Premonition (2007)


Premonition belongs to that reliable supernatural Hollywood subgenre: narcissistic wish-fulfillment. This film’s premise is that one family tragedy — the highway death of a husband and father of two — is of such cosmic import that the fabric of space and time will fold in itself so that the grieving widow (actually, she doesn’t do much grieving at all) may have a more psychologically complete experience. Premonition is a misleading title, because what’s happening (as far as I can tell) is more of a cross between Groundhog Day and Slaughterhouse Five. For reasons that go mostly unexplained, Linda Hanson (Sandra Bullock) lives the days of the week surrounding her husband’s untimely death out of chronological order — she learns that he’s been killed, but in her suddenly unordered life, the date of his actual death hasn’t yet arrived. That gives her a few days of moving forward and backward in time, trying to figure out how she might save his life. The screenplay suffers from all the logical problems that bedevil time-travel movies, which are compounded by the dopey conventions of supernatural movies — this one has a freak electrical storm, a dead crow, an accident involving plate glass, and one of those cynical you-can’t-cheat-death flourishes that’s in fashion these days.

Bullock is a reliable mainstream actress whose steely glare and self-composure here makes her character’s impotence more frustrating. You might wonder what would happen if Linda pulled an all-nighter with a good book and a pot of coffee, but this is a woman who can’t manage to set an alarm clock or even figure out what day of the week it is without making a phone call. A few scenes suggest, tantalizingly, that Linda might actually be a little crazy, or at least calculatingly vindictive, but any serious efforts to develop her character were abandoned in the Avid. Even less interesting is her vacuous husband, whom Julian McMahon (Nip/Tuck) plays as a completely cold fish. That would be a mistake in a movie that was at all interested in actual human beings, but Premonition is too lazy to bother.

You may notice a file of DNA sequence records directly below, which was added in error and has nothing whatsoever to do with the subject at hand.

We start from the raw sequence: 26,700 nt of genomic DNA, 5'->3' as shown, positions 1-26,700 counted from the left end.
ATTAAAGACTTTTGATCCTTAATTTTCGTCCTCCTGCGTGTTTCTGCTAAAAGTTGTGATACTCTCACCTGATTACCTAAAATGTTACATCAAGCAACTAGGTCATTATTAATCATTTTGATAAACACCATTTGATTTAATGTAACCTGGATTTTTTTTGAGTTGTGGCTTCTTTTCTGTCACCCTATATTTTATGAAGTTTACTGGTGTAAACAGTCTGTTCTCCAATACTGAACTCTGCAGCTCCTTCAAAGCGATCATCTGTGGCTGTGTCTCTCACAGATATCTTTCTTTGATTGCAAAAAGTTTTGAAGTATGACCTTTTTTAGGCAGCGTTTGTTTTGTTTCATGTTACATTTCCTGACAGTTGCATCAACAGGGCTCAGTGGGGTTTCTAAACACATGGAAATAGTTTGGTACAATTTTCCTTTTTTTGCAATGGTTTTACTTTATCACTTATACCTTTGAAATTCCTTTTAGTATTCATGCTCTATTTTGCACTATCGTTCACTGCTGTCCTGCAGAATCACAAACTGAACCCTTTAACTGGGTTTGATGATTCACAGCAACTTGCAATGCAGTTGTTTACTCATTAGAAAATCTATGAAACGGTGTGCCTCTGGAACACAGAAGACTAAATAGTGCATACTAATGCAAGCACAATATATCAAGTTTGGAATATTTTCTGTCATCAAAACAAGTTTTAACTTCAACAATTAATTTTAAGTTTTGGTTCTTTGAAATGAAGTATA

The film is finally of note for two scenes that make an unsuccessful push into so-bad-it’s-good territory. In one, a priest (Jude Ciccolella, formerly a regular on 24) suggests that Linda’s moments out of time are attributable to her failure to attend enough church service. (“Nature abhors a vacuum,” he shrugs, in reference to her faithlessness.) And in another, as a hearse pulls into the driveway of a funeral parlor, Linda suddenly charges toward it, demanding that her husband’s casket be pulled out and opened. The flummoxed attendants try to oblige, but — butterfingers! — drop the casket into the street, whereupon Linda’s dead husband’s decapitated head bounces across the pavement. The editorial frenzy that attempts to convey this spectacle in PG-13 fashion is so inadvertently hilarious (OK, I was the only one at the multiplex matinee who was giggling at this) that it made me yearn for the over-the-top, R-rated version of Premonition, replete with sex, full-frontal nudity and Final Destination-level graphic violence. It might not do as well at the box office, but it would eventually become a schlock classic. C-

A version of this review was originally published in the White Plains Times.

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